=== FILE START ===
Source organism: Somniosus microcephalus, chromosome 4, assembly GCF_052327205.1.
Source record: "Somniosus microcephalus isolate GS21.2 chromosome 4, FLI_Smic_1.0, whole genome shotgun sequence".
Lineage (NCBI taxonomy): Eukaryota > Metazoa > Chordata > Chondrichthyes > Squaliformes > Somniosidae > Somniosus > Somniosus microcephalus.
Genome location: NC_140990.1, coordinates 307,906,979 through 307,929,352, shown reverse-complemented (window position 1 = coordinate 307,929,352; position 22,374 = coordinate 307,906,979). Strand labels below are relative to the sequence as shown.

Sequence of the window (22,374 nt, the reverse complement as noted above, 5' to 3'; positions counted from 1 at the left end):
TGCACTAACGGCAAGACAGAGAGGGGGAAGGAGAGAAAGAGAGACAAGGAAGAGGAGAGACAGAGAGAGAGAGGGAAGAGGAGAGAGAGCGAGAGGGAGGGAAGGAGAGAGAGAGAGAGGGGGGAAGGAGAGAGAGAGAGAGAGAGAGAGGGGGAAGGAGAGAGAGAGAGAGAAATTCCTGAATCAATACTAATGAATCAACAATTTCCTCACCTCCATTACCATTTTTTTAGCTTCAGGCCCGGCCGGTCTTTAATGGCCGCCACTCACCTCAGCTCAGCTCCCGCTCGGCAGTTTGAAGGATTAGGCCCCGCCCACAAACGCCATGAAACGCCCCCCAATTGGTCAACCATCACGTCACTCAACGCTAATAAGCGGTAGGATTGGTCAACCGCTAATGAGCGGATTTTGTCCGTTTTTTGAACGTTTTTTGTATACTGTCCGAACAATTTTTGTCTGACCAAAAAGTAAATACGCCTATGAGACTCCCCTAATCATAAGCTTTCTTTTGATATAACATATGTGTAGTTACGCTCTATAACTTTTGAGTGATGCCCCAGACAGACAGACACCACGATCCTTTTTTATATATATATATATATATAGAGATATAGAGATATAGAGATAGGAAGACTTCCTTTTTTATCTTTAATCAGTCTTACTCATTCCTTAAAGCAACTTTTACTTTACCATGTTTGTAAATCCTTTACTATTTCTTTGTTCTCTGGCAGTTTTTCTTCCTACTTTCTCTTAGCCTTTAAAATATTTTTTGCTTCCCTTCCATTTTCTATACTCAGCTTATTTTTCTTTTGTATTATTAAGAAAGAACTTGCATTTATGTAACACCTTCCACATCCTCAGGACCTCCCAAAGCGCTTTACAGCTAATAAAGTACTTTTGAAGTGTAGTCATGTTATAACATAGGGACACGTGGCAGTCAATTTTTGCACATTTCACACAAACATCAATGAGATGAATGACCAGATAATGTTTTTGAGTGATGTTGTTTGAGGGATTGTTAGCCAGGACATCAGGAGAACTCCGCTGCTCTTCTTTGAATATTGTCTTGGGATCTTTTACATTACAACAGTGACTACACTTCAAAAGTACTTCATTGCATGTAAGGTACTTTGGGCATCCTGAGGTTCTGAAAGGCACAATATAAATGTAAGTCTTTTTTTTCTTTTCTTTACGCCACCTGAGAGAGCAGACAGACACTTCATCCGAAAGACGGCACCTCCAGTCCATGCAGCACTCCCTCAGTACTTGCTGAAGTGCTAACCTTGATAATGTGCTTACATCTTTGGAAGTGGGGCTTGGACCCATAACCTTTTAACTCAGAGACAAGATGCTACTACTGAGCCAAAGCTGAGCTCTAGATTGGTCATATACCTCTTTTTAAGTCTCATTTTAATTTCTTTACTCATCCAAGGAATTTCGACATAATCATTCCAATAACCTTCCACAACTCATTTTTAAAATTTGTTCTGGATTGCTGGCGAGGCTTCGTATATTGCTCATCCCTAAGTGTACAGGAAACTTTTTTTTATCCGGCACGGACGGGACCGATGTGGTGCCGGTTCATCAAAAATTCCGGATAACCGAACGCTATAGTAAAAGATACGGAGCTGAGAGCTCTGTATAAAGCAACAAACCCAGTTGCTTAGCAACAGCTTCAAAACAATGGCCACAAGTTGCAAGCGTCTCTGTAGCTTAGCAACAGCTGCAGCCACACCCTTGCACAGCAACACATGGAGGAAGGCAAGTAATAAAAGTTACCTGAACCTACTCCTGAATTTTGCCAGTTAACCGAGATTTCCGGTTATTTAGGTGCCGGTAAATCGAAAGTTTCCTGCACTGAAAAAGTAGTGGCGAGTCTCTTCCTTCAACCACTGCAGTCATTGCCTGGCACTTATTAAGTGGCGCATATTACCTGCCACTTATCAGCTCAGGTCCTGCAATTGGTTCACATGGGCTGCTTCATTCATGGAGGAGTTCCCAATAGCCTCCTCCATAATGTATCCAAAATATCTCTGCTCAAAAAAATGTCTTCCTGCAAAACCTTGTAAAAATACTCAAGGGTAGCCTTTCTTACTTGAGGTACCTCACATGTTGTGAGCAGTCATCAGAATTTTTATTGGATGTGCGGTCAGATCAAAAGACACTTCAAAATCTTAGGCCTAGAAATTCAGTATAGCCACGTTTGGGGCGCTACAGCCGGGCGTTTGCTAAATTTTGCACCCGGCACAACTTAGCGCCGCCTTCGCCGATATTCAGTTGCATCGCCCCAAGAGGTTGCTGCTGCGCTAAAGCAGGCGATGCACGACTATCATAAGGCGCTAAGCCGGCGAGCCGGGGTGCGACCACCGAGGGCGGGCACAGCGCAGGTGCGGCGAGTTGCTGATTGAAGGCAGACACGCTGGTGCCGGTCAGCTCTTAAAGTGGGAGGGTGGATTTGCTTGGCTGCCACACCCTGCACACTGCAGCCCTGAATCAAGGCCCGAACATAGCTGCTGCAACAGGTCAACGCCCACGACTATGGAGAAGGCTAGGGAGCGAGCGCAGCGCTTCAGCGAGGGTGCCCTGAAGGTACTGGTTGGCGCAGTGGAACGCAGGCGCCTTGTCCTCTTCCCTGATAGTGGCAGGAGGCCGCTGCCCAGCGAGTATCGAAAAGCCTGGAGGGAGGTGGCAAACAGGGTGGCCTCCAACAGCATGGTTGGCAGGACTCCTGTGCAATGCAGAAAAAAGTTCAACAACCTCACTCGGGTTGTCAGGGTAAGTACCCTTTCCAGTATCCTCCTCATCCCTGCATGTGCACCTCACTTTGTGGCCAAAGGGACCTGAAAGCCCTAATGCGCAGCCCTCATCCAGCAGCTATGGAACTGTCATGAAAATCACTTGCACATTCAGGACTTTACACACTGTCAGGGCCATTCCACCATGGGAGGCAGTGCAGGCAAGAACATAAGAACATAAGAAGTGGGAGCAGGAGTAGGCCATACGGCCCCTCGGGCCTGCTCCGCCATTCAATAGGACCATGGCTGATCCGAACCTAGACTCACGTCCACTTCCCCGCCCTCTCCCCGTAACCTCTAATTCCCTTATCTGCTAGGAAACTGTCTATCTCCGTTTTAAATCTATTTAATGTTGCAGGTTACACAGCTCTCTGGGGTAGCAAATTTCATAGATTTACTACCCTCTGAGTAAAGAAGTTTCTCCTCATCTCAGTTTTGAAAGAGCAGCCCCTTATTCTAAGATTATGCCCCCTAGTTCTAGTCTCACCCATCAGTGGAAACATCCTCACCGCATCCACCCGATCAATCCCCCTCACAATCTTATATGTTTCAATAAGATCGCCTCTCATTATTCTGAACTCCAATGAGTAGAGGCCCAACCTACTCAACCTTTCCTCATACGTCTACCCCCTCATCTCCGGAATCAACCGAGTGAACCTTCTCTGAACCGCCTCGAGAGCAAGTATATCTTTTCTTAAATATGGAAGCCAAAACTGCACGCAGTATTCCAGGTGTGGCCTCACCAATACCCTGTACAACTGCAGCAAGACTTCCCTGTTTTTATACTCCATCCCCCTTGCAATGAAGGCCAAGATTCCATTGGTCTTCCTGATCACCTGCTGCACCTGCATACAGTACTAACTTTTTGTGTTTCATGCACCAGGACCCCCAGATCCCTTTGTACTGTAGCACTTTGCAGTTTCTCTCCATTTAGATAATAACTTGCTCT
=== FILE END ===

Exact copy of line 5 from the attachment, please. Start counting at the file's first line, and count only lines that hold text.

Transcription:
Sequence of the window (22,374 nt, the reverse complement as noted above, 5' to 3'; positions counted from 1 at the left end):